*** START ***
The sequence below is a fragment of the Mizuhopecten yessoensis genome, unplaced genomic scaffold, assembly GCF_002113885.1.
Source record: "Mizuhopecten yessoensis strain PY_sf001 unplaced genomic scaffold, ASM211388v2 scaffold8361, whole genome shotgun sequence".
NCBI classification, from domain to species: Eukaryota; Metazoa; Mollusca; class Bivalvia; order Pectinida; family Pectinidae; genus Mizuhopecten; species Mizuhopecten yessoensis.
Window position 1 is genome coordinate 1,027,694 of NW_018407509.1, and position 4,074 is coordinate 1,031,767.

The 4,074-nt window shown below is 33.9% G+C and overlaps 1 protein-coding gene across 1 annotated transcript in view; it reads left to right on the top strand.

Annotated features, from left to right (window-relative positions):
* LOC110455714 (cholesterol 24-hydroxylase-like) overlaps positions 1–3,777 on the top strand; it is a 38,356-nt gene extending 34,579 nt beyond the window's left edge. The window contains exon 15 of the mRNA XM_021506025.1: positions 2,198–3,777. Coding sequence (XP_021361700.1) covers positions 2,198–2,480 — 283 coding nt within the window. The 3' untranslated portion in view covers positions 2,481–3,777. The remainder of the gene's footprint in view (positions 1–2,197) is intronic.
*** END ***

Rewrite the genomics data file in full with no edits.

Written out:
The sequence below is a fragment of the Mizuhopecten yessoensis genome, unplaced genomic scaffold, assembly GCF_002113885.1.
Source record: "Mizuhopecten yessoensis strain PY_sf001 unplaced genomic scaffold, ASM211388v2 scaffold8361, whole genome shotgun sequence".
NCBI classification, from domain to species: Eukaryota; Metazoa; Mollusca; class Bivalvia; order Pectinida; family Pectinidae; genus Mizuhopecten; species Mizuhopecten yessoensis.
Window position 1 is genome coordinate 1,027,694 of NW_018407509.1, and position 4,074 is coordinate 1,031,767.

The 4,074-nt window shown below is 33.9% G+C and overlaps 1 protein-coding gene across 1 annotated transcript in view; it reads left to right on the top strand.

Annotated features, from left to right (window-relative positions):
* LOC110455714 (cholesterol 24-hydroxylase-like) overlaps positions 1–3,777 on the top strand; it is a 38,356-nt gene extending 34,579 nt beyond the window's left edge. The window contains exon 15 of the mRNA XM_021506025.1: positions 2,198–3,777. Coding sequence (XP_021361700.1) covers positions 2,198–2,480 — 283 coding nt within the window. The 3' untranslated portion in view covers positions 2,481–3,777. The remainder of the gene's footprint in view (positions 1–2,197) is intronic.